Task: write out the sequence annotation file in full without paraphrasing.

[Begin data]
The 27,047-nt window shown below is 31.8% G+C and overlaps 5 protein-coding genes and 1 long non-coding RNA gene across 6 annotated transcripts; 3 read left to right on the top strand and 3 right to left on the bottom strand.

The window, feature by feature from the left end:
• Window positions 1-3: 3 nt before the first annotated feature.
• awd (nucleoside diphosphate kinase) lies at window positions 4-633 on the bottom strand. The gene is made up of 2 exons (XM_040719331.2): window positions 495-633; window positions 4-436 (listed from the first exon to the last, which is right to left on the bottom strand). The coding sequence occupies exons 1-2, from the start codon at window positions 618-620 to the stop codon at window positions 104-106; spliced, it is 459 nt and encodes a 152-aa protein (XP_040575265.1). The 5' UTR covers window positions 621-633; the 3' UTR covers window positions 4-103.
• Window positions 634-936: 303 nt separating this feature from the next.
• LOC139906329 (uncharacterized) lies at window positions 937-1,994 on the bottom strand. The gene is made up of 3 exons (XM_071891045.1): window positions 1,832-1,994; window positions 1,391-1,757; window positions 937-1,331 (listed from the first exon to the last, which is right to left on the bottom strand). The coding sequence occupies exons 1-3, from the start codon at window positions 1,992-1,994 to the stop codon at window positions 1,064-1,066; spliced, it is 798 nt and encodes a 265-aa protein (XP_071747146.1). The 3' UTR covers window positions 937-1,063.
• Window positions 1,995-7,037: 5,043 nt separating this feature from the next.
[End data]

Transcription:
The 27,047-nt window shown below is 31.8% G+C and overlaps 5 protein-coding genes and 1 long non-coding RNA gene across 6 annotated transcripts; 3 read left to right on the top strand and 3 right to left on the bottom strand.

The window, feature by feature from the left end:
• Window positions 1-3: 3 nt before the first annotated feature.
• awd (nucleoside diphosphate kinase) lies at window positions 4-633 on the bottom strand. The gene is made up of 2 exons (XM_040719331.2): window positions 495-633; window positions 4-436 (listed from the first exon to the last, which is right to left on the bottom strand). The coding sequence occupies exons 1-2, from the start codon at window positions 618-620 to the stop codon at window positions 104-106; spliced, it is 459 nt and encodes a 152-aa protein (XP_040575265.1). The 5' UTR covers window positions 621-633; the 3' UTR covers window positions 4-103.
• Window positions 634-936: 303 nt separating this feature from the next.
• LOC139906329 (uncharacterized) lies at window positions 937-1,994 on the bottom strand. The gene is made up of 3 exons (XM_071891045.1): window positions 1,832-1,994; window positions 1,391-1,757; window positions 937-1,331 (listed from the first exon to the last, which is right to left on the bottom strand). The coding sequence occupies exons 1-3, from the start codon at window positions 1,992-1,994 to the stop codon at window positions 1,064-1,066; spliced, it is 798 nt and encodes a 265-aa protein (XP_071747146.1). The 3' UTR covers window positions 937-1,063.
• Window positions 1,995-7,037: 5,043 nt separating this feature from the next.